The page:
Unknown artist, Paracas, Peru; Paracas Peninsula
Mantle, 299-200 BCE
Alpaca wool and cotton plain weave with wool embrodiery knit stem stitch
Length: 127 cm (50 inches)
Museum Appropriation Fund 40.190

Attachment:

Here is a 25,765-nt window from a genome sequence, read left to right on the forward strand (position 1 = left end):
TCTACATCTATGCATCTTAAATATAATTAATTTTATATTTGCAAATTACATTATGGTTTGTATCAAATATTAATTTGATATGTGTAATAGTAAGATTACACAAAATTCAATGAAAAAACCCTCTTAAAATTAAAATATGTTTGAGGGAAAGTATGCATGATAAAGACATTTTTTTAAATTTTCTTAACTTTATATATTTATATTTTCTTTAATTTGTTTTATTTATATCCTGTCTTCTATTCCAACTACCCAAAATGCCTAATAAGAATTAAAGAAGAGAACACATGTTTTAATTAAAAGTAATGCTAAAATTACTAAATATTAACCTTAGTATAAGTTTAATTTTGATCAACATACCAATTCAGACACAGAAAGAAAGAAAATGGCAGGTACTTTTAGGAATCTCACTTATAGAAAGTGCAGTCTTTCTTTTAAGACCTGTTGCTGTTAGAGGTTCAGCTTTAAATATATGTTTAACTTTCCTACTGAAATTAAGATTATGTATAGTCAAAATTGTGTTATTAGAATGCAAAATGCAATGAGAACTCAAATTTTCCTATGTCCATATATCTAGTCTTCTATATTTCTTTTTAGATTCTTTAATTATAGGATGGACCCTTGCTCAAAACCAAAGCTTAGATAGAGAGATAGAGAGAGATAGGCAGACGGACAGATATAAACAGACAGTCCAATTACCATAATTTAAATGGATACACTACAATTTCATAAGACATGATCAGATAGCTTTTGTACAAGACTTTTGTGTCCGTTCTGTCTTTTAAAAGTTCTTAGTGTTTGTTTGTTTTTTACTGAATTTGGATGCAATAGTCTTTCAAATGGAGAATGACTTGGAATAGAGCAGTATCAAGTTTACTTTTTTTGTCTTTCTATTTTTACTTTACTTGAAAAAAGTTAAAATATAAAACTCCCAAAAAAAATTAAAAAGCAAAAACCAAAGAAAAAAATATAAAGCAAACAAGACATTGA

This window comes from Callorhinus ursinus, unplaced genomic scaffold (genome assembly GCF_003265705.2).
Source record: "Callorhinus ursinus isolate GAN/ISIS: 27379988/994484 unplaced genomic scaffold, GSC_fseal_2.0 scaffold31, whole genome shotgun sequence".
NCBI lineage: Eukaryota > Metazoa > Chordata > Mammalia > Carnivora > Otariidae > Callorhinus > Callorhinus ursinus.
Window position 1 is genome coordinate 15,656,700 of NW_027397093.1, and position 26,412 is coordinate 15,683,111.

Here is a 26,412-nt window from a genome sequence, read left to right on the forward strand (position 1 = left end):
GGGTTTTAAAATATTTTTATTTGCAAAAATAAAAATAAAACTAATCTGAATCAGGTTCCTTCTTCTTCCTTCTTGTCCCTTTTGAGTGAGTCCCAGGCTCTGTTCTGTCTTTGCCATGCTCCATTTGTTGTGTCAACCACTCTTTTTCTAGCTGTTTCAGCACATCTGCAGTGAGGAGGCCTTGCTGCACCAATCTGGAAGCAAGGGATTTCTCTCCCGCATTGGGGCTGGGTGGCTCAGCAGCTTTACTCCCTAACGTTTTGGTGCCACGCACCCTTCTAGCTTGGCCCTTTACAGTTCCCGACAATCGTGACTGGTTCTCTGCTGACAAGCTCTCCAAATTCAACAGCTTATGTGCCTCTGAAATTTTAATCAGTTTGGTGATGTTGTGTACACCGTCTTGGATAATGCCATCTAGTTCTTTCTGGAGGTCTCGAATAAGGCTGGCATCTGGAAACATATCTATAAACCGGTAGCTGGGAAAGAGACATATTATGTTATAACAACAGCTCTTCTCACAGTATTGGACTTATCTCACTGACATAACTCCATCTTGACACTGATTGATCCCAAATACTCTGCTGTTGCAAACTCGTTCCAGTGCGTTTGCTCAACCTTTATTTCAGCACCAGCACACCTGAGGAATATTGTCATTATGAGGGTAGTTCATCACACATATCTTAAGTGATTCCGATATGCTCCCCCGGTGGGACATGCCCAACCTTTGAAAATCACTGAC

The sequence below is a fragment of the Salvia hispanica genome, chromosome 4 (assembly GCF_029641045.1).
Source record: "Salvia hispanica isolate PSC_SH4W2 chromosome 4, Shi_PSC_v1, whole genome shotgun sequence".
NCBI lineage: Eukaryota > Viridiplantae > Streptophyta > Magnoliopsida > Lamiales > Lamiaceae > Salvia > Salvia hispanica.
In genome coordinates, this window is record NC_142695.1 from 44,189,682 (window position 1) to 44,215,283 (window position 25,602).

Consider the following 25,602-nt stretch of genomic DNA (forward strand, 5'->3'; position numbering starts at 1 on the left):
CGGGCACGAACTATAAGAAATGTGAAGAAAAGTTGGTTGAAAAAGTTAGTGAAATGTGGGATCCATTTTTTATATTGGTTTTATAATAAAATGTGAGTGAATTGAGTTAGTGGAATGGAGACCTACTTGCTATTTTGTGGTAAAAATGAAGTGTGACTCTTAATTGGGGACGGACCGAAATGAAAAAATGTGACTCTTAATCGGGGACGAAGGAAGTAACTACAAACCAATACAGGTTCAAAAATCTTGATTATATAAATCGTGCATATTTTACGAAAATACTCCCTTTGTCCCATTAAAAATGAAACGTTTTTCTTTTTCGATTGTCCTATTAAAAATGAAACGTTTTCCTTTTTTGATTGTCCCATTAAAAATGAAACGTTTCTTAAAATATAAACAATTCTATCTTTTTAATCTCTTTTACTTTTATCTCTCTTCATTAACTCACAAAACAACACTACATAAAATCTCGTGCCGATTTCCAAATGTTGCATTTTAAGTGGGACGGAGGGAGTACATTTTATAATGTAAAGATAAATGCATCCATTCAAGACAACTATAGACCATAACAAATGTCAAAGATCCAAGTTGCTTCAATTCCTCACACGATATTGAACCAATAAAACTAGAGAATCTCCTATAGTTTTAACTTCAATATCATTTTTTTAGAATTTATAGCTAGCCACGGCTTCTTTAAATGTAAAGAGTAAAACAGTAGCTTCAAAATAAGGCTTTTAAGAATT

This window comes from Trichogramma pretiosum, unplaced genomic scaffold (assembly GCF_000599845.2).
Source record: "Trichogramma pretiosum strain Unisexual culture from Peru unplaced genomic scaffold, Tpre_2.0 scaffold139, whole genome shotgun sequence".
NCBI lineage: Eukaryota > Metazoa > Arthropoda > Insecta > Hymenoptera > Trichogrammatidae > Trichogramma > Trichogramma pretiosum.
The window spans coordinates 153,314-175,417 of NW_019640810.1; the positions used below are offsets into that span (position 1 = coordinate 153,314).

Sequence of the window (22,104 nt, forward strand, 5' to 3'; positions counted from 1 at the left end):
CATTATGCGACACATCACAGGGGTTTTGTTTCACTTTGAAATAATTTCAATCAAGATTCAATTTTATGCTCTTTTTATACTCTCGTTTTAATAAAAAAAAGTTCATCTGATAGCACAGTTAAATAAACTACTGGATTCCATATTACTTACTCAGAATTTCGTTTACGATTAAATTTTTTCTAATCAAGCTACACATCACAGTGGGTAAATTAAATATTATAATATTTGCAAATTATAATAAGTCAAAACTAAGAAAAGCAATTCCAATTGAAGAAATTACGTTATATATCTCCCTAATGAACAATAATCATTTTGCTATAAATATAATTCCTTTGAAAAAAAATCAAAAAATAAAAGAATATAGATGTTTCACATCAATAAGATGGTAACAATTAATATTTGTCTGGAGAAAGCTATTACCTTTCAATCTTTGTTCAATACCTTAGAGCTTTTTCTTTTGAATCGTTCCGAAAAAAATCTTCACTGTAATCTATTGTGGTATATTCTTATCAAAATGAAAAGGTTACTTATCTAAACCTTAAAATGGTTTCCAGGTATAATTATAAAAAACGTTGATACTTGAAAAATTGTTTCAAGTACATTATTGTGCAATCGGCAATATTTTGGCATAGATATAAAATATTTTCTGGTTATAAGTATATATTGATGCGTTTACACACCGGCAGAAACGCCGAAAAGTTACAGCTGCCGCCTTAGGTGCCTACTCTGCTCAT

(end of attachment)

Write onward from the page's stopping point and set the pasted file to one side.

By the first millennium BCE, a flourishing weaving culture in which textiles served sacred functions was well established on Peru’s Paracas Peninsula. Rituals concerning death, fertility, and regeneration were an important part of ancient Peruvian culture, and quantities of elaborate textiles played a large part in ceremonies and suggested wealth and status. This embroidered mantle, made as a burial offering, displays a mythological figure repeated in a checkerboard pattern. The figure wears a mouth mask and headdress similar in style to those of ancient Peruvian gold ornaments. It has serpent-like appendages protruding from its mouth and back, and it wields a staff bearing a string of beans. Along the bottom of the figure’s tunic are tiny representations of trophy heads, important symbols in ancient Peru.